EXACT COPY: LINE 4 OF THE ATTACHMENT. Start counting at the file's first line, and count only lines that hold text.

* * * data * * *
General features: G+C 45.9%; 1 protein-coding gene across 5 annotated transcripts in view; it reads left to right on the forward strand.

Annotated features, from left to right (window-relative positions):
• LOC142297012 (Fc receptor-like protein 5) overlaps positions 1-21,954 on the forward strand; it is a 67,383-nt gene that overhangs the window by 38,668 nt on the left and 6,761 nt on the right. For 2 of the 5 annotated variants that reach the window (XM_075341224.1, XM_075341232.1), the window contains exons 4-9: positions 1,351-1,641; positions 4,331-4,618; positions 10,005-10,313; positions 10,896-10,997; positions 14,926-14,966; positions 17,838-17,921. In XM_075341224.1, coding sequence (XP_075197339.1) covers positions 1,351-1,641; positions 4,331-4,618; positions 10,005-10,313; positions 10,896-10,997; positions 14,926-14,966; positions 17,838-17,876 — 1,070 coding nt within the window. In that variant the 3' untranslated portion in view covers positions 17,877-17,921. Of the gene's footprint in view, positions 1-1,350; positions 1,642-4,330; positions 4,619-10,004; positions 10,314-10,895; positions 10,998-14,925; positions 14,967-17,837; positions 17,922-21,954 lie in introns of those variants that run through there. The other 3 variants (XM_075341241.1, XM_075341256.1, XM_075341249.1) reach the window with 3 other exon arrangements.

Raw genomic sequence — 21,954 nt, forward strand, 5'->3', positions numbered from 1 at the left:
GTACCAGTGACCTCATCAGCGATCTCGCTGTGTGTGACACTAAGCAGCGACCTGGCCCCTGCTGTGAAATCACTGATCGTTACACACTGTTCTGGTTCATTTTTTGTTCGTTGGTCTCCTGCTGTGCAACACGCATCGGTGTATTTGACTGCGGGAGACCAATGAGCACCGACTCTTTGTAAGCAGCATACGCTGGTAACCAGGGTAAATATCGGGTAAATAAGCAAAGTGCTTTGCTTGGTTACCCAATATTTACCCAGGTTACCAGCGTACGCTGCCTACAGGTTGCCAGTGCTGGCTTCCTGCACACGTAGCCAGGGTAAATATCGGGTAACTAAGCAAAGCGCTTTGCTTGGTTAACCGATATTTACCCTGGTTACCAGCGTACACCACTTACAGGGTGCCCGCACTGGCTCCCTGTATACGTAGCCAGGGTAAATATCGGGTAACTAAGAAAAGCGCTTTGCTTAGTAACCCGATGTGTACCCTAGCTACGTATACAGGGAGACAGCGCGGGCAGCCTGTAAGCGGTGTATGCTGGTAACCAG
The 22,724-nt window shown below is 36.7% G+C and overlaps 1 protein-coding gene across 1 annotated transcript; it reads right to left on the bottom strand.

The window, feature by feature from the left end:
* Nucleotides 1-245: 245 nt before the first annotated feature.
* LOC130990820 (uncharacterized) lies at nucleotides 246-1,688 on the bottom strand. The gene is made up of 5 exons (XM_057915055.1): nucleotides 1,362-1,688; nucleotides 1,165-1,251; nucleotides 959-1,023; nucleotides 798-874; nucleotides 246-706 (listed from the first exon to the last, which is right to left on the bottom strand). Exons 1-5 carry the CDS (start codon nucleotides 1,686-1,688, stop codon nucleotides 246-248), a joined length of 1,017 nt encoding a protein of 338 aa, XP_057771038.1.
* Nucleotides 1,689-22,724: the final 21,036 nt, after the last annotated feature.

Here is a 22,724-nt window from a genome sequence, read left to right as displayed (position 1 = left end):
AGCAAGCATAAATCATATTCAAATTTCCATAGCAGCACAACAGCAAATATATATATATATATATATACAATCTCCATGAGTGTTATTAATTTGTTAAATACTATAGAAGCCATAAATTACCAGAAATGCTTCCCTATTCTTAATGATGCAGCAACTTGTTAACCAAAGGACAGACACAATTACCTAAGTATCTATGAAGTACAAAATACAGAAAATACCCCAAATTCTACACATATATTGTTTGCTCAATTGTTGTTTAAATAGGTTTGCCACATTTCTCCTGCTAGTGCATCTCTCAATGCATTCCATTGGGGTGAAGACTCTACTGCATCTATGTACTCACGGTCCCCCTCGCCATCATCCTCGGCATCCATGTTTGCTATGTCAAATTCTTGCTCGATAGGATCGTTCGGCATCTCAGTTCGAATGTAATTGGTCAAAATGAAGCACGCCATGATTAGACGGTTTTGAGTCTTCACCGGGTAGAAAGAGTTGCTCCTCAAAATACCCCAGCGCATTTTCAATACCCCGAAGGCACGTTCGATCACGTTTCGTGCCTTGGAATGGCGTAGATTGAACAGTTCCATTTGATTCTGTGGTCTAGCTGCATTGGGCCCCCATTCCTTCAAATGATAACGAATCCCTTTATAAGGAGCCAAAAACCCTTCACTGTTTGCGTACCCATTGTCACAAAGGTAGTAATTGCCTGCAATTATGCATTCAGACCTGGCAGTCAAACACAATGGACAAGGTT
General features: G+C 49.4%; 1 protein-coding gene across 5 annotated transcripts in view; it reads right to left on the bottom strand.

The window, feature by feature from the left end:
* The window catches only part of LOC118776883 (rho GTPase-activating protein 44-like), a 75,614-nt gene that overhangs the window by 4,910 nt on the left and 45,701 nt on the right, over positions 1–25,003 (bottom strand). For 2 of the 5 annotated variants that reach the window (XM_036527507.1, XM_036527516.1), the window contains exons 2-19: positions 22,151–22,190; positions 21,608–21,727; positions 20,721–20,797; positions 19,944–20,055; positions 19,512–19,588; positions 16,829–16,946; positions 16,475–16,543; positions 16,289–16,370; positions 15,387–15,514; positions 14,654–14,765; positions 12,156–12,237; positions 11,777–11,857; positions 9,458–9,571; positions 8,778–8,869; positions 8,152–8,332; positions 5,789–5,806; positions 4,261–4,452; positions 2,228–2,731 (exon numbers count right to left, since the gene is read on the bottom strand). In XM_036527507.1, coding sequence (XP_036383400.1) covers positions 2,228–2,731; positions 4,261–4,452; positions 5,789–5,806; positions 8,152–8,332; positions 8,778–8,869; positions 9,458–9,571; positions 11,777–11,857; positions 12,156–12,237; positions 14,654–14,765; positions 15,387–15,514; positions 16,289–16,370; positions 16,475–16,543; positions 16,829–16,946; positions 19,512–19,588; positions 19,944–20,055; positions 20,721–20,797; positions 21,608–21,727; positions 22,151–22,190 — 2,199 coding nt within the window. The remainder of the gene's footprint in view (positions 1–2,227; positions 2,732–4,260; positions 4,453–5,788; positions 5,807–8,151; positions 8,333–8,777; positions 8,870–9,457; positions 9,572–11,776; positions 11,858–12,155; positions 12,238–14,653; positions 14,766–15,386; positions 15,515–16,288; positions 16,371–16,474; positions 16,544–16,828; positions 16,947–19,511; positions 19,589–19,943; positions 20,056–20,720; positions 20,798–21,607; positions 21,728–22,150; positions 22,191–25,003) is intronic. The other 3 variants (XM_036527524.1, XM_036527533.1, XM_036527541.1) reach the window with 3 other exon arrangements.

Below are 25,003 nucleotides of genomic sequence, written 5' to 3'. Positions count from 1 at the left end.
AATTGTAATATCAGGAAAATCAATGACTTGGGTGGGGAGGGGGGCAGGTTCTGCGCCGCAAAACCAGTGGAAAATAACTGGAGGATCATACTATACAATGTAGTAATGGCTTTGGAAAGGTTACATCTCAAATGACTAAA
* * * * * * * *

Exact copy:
Raw genomic sequence — 21,954 nt, forward strand, 5'->3', positions numbered from 1 at the left: